Microsoft Partners with UT Austin for Access and Equity Initiative

Oct. 26, 2021

For a blind student in a college course, audiotaped lectures and handouts in Braille are common accommodations.

But receiving course content is only one component of having equitable access to all aspects that a class has to offer.

Has the instructor been prepared to teach students with a disability? What technology tools could improve learning? Does the student feel included in small group interactions? And what about the many students who may not disclose their disability or receive any official accommodations?

Photo of Stephanie Cawthon
Stephanie Cawthon

Improving access and inclusion for students with a disability is the goal of a new $100,000 grant awarded by Microsoft to Stephanie W. Cawthon, professor in the College of Education at The University of Texas, who will lead the Collaborative for Access and Equity: A Microsoft/UTexas Partnership.

UT Austin is one of just seven universities that Microsoft is collaborating with on disability access and inclusion on campus.

Housed at the Texas Center for Equity Promotion, this collaborative effort is designed to increase accessibility at UT Austin through teams of students and faculty members who will work together. During the 2021-2022 pilot year, they will identify accessibility strategies and technology tools, share perspectives about access and inclusion, and build an online learning community with faculty members.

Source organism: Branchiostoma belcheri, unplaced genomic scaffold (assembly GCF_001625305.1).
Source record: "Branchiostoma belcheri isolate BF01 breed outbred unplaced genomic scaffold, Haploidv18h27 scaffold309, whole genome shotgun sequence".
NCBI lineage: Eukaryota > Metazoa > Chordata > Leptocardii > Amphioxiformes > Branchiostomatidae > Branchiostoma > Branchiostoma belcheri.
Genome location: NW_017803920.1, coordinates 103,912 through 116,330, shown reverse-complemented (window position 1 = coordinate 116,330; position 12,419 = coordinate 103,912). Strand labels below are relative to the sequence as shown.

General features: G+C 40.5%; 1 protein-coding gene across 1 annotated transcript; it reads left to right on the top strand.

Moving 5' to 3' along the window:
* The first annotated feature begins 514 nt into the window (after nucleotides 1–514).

“Accessible learning requires more than just accommodations and course retrofits,” said Cawthon, a deaf faculty member who was recently appointed co-chair of the university’s newly created Disabled Faculty Equity Council, which recognizes that ableism intersects with racism, sexism, homophobia, transphobia, and xenophobia to impact faculty experiences on campus.

“It is essential that disabled students and faculty are at the heart of this collaborative, as they should be of any accessibility initiative focused on them. It is also critical to leverage technology tools to provide the embedded, just-in-time support that is necessary in every accessible and inclusive classroom,” she said.

The collaborative includes a large, diverse cadre of undergraduate and graduate students from across the university. It is now in the recruitment phase for faculty team members.